Skip to main content

Main Area

Main

50 fall flowers that bloom in October

  • 50 fall flowers that bloom in October

    When fall color is mentioned, it's usually a reference to the changing colors of leaves. It’s spring and summer that are supposed to be about flowers. But in fact, October is a time of glorious beauty for many plants, from wildflowers that naturally bloom in autumn to cultivars of garden favorites that have been selected to flower until the first frost.

    Those seeking fall color for their gardens will find choices for a wide range of conditions. Whether what’s needed is a plant that is drought tolerant, doesn’t mind soggy conditions, or isn’t fussy about soil, there are possibilities that flower in October.

    Along with low-maintenance native wildflowers, there are classic garden plants like roses and Sweet William. Flowers like turtlehead and Brown-eyed Susan are North American natives that bloom in this season, as do exotic transplants that have become common and familiar, like the Rose of Sharon. (A few of the latter that can be invasive and should be planted with care are noted.)

    October flowers can be found on plants that range in size, shape, and growing habits: creeping or tall perennials, flowering shrubs, and even some like crape myrtle that can be grown as trees in some locations. Fragrant choices include lavender, Russian sage, butterfly bush, and some fall-blooming roses.

    Many of these plants are attractive to birds, including hummingbirds, and to bees and butterflies, so they provide a haven for native wildlife and pollinators, as well as beauty. Some are resistant to the problems that wildlife can present to gardeners, in that they are unappetizing to deer and rabbits.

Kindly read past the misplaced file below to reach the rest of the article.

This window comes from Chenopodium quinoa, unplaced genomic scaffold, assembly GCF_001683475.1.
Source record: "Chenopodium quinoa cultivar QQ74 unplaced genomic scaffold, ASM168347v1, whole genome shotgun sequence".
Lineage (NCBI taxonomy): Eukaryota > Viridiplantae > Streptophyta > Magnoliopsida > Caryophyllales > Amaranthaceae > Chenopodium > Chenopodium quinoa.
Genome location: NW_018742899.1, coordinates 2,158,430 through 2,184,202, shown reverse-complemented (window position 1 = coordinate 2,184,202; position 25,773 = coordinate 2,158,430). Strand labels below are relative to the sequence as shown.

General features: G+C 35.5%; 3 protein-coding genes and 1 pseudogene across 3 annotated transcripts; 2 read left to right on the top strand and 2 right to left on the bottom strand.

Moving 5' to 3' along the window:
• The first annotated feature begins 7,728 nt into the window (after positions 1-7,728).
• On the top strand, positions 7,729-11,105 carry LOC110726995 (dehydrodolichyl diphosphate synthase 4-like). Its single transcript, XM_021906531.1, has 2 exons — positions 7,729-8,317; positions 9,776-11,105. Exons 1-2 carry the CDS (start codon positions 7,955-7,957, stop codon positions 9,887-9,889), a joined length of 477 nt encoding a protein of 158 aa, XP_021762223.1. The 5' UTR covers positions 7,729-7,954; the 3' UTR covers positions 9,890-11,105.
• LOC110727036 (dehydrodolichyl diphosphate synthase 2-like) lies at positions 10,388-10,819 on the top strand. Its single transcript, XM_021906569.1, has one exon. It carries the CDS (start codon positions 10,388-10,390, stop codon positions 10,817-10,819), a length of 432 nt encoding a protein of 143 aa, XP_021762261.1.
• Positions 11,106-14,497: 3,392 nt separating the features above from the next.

For this list of 50 flowers that bloom in October, in alphabetical order by scientific name, bloom times included are based on the 2018 Missouri Botanical Garden’s bloom times resource.

    You may also like: 47 plants that begin to bloom in March

  • Azure monkshood

    - Scientific name: Aconitum carmichaelii 'Arendsii'
    - Bloom period: September to October

    This late-flowering variety of monkshood, like its relatives, is named after the shape of its flower, which resembles the headwear of a medieval monk. Relatively trouble free as far as problems with pests or disease, it does have one feature to be careful of: all parts of the plant are poisonous. It’s essential to wear gloves and cover any wounds or abrasions before working with it and avoid planting near vegetable gardens or in areas frequented by children or pets.

  • Japanese anemone

    - Scientific name: Anemone hupehensis var. japonica
    - Bloom period: September to October

    This member of the buttercup family is native to China, but was cultivated in Japan for so long that it naturalized and was mistaken for a native. It prefers moist but well-drained conditions, with soil that neither dries out completely nor gets soggy with standing water. Slow to establish, but will spread and form colonies over time.

  • Tatarian aster

    - Scientific name: Aster tataricus 'Jindai'
    - Bloom period: September to October

    This tall, late-blooming purple aster looks good all the way up to the first frost. The “jindai” variety was first discovered at the Jindai Botanical Garden in suburban Tokyo. While some asters get leggy and need pruning in the summer to look their best, this one does well without it as long as it’s grown in full sun.